I mean, think of it: 49 percent of all residential sales in September were all-cash purchases.
And where are all these deep-pocket buyers coming from?
Wall Street, of course. The big boys have switched from junk bonds and farmland to housing, which should be expected given the ocean of liquidity the Fed has pumped into the financial markets. Naturally, there’s been some spillover into housing which is creating a new regime of credit bubbles. Booyah, Bernanke, you’ve done it again!
Are you surprised? Are you surprised that institutional investors are snapping up these foreclosures like hotcakes even though there are 4.5 million more in the pipeline? That must mean that the banks made some kind of deal with the PE guys that they wouldn’t dump their houses on the market without giving them a heads up first, right? (wink, wink)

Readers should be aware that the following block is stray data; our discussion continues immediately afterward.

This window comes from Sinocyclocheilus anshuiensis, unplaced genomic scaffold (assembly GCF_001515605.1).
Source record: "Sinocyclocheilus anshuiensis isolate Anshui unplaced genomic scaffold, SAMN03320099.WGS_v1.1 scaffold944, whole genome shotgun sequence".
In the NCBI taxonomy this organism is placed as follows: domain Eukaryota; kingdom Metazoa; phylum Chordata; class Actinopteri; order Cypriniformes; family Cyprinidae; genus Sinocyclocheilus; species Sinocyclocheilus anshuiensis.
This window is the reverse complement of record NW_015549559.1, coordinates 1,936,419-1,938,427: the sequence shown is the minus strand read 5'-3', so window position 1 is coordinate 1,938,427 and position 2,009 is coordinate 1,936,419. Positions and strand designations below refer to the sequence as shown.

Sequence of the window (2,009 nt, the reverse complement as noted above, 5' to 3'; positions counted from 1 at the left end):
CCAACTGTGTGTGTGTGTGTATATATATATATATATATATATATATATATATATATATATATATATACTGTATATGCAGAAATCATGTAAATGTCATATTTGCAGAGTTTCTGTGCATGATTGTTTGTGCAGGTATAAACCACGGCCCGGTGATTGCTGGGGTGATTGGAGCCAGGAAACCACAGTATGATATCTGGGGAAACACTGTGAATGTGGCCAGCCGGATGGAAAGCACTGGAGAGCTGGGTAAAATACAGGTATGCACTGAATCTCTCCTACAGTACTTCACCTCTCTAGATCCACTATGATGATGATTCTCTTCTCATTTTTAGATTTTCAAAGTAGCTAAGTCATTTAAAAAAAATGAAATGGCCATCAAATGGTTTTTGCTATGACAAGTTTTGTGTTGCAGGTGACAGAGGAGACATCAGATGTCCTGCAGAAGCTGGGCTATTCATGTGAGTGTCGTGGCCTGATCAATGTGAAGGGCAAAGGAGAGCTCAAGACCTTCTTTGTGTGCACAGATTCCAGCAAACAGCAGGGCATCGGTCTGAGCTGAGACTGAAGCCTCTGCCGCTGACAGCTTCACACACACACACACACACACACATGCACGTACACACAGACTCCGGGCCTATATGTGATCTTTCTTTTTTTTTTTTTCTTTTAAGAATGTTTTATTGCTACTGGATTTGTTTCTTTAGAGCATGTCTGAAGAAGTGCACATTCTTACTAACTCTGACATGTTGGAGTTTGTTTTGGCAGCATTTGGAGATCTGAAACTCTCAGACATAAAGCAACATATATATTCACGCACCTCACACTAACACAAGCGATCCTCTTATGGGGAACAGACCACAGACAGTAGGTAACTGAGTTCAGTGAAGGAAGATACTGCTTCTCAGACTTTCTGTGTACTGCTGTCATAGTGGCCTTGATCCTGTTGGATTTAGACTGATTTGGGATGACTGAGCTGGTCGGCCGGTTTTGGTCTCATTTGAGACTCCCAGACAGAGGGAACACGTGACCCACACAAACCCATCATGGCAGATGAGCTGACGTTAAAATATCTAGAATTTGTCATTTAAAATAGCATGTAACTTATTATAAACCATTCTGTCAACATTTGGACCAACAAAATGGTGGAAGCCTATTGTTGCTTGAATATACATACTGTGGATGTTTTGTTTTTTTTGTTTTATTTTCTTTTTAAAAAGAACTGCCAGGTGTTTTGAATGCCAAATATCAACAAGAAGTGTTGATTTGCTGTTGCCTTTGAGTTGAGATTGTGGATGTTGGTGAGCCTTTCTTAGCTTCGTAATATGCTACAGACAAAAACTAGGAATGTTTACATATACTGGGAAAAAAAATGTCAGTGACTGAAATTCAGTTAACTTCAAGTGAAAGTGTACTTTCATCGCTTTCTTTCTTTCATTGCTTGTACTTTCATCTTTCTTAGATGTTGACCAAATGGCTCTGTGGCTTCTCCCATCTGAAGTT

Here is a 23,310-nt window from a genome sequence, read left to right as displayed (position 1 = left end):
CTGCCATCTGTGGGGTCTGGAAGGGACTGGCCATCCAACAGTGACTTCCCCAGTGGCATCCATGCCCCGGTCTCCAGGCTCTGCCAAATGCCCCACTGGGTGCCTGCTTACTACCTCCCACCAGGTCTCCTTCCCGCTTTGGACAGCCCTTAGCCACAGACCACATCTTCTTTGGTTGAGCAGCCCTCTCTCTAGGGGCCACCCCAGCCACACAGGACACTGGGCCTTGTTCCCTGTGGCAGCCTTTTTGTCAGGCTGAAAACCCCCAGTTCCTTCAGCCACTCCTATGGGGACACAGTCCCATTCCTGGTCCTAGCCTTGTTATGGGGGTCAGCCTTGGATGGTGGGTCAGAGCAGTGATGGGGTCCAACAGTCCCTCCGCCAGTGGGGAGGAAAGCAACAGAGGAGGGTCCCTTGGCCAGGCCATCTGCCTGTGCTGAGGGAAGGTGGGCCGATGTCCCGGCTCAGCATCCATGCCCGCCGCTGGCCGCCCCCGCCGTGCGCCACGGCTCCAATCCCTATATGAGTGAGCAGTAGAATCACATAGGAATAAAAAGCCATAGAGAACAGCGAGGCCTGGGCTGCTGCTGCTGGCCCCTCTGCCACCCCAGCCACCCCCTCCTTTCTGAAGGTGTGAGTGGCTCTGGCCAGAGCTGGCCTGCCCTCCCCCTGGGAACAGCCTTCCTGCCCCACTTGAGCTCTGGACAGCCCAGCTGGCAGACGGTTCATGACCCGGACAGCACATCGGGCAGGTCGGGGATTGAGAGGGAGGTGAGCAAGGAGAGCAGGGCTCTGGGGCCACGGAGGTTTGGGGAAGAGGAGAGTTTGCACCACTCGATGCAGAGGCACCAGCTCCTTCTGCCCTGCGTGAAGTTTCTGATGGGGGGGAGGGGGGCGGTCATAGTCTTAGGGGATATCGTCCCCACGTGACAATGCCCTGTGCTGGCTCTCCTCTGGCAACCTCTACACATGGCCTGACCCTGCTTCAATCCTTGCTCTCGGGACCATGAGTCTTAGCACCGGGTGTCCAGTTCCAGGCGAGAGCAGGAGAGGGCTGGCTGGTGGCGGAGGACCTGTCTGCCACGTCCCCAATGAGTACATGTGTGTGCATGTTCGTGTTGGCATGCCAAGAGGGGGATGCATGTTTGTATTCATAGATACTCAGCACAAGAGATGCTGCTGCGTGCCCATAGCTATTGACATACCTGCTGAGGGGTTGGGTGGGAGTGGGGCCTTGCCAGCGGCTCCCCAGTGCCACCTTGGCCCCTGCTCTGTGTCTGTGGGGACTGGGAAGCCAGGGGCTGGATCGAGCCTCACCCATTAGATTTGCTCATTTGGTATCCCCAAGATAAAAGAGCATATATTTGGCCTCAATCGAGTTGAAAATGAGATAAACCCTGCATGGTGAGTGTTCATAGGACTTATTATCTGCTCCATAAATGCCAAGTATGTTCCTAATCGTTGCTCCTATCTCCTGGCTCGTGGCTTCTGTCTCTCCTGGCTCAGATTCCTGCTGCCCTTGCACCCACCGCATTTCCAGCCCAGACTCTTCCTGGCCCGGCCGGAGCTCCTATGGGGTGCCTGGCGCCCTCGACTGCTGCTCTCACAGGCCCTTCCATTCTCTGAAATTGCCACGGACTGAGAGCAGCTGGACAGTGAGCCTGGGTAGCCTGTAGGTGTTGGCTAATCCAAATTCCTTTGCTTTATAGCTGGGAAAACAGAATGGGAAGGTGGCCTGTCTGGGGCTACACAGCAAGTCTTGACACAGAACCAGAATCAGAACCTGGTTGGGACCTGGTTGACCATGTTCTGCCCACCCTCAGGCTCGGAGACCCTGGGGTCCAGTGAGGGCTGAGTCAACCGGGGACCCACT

Of course, it’s right. It’s all rigged. You know it, I know it, everyone knows it. The whole bloody country is owned by a credit monopoly that never gets tired of fleecing us.
That’s just what they do.
By Mike Whitney
Mike Whitney lives in Washington state. He is a contributor to Hopeless: Barack Obama and the Politics of Illusion (AK Press). Hopeless is also available in a Kindle edition. Whitney’s story on declining wages for working class Americans appears in the June issue of CounterPunch magazine. He can be reached at email@example.com.
© 2013 Copyright Mike Whitney - All Rights Reserved Disclaimer: The above is a matter of opinion provided for general information purposes only and is not intended as investment advice. Information and analysis above are derived from sources and utilising methods believed to be reliable, but we cannot accept responsibility for any losses you may incur as a result of this analysis. Individuals should consult with their personal financial advisors.